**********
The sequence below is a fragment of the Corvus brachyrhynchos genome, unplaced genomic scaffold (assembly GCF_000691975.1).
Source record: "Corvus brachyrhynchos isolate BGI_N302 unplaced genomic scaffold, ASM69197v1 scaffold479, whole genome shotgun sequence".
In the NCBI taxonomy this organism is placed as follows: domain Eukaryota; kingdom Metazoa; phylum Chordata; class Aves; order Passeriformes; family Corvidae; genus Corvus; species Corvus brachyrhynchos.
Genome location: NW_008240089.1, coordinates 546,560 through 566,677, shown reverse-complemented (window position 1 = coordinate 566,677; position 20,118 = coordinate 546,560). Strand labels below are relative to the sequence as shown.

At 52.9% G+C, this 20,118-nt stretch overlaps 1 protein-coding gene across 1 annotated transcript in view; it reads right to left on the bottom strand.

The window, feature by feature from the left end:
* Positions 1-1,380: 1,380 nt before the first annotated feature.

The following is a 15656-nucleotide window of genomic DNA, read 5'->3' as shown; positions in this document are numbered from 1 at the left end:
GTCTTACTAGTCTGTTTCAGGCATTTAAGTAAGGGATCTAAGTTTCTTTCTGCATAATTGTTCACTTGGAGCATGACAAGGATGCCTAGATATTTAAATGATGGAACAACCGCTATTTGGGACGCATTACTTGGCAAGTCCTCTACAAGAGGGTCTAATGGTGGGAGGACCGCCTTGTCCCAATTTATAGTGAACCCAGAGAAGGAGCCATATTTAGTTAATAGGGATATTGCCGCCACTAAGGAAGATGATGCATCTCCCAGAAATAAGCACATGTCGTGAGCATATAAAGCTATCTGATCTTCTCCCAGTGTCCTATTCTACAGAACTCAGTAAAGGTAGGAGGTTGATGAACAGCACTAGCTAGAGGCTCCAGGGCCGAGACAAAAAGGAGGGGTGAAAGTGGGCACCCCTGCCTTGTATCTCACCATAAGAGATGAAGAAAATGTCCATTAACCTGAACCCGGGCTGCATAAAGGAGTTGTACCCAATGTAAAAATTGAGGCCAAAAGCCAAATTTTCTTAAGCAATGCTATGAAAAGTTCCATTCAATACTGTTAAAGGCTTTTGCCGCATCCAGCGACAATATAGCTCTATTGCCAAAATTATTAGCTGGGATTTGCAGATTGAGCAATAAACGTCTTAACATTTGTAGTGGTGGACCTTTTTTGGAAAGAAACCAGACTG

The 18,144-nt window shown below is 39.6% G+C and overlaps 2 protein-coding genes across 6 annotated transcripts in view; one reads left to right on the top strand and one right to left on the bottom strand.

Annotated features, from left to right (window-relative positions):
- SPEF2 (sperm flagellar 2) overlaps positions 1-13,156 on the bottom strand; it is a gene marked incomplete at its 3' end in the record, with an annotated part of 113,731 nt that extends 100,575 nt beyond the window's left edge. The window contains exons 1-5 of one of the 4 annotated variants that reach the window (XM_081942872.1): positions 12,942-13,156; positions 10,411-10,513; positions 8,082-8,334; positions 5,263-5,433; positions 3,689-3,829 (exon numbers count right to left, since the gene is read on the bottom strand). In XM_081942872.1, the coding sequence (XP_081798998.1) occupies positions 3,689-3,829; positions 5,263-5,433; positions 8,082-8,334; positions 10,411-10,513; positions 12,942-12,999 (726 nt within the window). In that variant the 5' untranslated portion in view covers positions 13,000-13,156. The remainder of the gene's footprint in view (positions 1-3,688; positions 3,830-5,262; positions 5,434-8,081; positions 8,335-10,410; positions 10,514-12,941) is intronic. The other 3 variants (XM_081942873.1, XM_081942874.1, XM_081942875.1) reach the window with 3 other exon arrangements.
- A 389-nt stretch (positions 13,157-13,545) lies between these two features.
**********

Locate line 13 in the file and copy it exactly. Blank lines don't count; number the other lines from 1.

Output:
- A 389-nt stretch (positions 13,157-13,545) lies between these two features.